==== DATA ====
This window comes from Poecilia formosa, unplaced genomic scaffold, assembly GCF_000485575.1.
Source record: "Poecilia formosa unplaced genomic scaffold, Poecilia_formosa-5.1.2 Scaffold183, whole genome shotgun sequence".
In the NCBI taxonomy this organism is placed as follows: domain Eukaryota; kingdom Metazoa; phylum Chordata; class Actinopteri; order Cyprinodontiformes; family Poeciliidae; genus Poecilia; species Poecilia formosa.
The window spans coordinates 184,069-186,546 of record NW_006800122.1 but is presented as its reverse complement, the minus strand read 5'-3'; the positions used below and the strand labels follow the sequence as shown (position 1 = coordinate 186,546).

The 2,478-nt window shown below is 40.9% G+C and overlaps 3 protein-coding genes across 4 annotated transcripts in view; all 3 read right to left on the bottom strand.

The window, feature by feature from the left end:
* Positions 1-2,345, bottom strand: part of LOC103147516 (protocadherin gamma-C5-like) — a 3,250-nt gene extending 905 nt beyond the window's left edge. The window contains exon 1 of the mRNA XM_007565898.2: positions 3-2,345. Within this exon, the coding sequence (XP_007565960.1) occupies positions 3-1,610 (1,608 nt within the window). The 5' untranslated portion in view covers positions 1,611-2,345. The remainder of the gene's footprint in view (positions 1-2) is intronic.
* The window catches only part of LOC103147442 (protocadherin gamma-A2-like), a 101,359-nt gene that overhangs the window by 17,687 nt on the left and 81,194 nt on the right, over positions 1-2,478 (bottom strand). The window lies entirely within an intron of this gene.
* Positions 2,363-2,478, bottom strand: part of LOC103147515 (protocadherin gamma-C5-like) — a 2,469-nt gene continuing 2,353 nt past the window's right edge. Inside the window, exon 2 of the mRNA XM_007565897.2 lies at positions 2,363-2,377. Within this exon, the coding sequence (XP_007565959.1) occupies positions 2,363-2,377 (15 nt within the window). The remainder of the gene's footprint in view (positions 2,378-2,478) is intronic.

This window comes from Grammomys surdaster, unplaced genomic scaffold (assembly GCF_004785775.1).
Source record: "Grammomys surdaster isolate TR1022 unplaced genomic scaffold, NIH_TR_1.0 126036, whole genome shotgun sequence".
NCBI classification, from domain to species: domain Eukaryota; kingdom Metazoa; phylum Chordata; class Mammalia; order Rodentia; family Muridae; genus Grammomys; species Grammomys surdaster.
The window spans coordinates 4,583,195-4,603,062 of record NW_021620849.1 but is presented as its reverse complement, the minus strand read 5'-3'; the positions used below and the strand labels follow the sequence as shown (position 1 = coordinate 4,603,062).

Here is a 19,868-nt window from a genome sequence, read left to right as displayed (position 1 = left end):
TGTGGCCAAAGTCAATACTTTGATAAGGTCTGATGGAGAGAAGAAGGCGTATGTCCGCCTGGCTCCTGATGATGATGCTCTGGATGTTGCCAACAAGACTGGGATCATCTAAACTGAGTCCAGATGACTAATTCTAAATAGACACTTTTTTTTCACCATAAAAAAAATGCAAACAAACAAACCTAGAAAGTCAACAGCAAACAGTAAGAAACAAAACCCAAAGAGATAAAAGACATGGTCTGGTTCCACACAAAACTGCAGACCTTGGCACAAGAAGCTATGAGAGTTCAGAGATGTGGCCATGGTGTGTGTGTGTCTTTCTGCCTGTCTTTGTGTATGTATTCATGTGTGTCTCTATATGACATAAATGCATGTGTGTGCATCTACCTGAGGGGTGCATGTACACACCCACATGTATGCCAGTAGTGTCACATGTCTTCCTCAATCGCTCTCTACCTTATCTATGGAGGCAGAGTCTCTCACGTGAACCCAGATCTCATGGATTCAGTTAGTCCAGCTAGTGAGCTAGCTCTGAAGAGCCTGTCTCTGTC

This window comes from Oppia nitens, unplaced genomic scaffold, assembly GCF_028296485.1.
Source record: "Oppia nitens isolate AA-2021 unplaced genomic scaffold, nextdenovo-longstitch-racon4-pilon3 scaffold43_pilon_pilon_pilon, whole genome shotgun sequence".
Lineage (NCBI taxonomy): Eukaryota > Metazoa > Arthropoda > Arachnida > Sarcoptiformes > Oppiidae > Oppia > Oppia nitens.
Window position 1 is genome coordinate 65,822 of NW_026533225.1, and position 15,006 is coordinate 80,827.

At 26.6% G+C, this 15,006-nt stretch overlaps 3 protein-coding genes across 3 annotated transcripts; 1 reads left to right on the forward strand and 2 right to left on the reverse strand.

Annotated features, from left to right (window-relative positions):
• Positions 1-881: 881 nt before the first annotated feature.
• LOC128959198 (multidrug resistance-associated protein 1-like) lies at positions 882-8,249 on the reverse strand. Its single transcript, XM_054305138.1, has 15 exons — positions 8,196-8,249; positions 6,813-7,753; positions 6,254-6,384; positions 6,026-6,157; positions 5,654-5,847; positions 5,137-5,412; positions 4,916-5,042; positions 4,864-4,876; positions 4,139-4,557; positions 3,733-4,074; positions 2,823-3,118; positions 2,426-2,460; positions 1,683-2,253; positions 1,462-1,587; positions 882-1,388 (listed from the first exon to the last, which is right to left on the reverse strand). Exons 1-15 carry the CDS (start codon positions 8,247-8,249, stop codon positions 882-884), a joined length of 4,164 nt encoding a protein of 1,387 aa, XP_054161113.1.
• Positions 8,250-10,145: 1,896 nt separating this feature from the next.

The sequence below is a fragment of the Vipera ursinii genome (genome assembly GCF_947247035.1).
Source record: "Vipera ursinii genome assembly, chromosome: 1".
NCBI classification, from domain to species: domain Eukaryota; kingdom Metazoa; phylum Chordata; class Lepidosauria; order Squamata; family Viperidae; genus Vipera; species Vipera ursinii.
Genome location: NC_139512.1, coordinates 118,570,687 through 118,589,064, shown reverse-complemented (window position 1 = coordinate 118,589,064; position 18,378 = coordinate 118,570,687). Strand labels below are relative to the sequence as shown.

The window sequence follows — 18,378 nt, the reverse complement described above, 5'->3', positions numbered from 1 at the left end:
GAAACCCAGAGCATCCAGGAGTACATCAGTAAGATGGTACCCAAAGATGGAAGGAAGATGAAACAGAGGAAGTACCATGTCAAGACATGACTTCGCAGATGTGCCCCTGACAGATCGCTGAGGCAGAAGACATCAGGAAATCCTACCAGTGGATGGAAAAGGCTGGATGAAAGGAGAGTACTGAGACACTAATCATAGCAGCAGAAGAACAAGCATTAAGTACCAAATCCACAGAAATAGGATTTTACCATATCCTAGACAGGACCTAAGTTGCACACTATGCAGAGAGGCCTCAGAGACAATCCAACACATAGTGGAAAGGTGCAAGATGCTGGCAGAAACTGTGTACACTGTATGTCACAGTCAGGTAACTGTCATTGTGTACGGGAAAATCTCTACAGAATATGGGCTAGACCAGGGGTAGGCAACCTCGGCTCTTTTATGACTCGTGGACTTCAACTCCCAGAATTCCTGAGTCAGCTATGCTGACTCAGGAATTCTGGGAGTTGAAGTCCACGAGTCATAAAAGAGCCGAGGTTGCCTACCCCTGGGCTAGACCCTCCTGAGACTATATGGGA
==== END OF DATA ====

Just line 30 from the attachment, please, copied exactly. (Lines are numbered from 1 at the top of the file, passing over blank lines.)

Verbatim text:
GAAACCCAGAGCATCCAGGAGTACATCAGTAAGATGGTACCCAAAGATGGAAGGAAGATGAAACAGAGGAAGTACCATGTCAAGACATGACTTCGCAGATGTGCCCCTGACAGATCGCTGAGGCAGAAGACATCAGGAAATCCTACCAGTGGATGGAAAAGGCTGGATGAAAGGAGAGTACTGAGACACTAATCATAGCAGCAGAAGAACAAGCATTAAGTACCAAATCCACAGAAATAGGATTTTACCATATCCTAGACAGGACCTAAGTTGCACACTATGCAGAGAGGCCTCAGAGACAATCCAACACATAGTGGAAAGGTGCAAGATGCTGGCAGAAACTGTGTACACTGTATGTCACAGTCAGGTAACTGTCATTGTGTACGGGAAAATCTCTACAGAATATGGGCTAGACCAGGGGTAGGCAACCTCGGCTCTTTTATGACTCGTGGACTTCAACTCCCAGAATTCCTGAGTCAGCTATGCTGACTCAGGAATTCTGGGAGTTGAAGTCCACGAGTCATAAAAGAGCCGAGGTTGCCTACCCCTGGGCTAGACCCTCCTGAGACTATATGGGA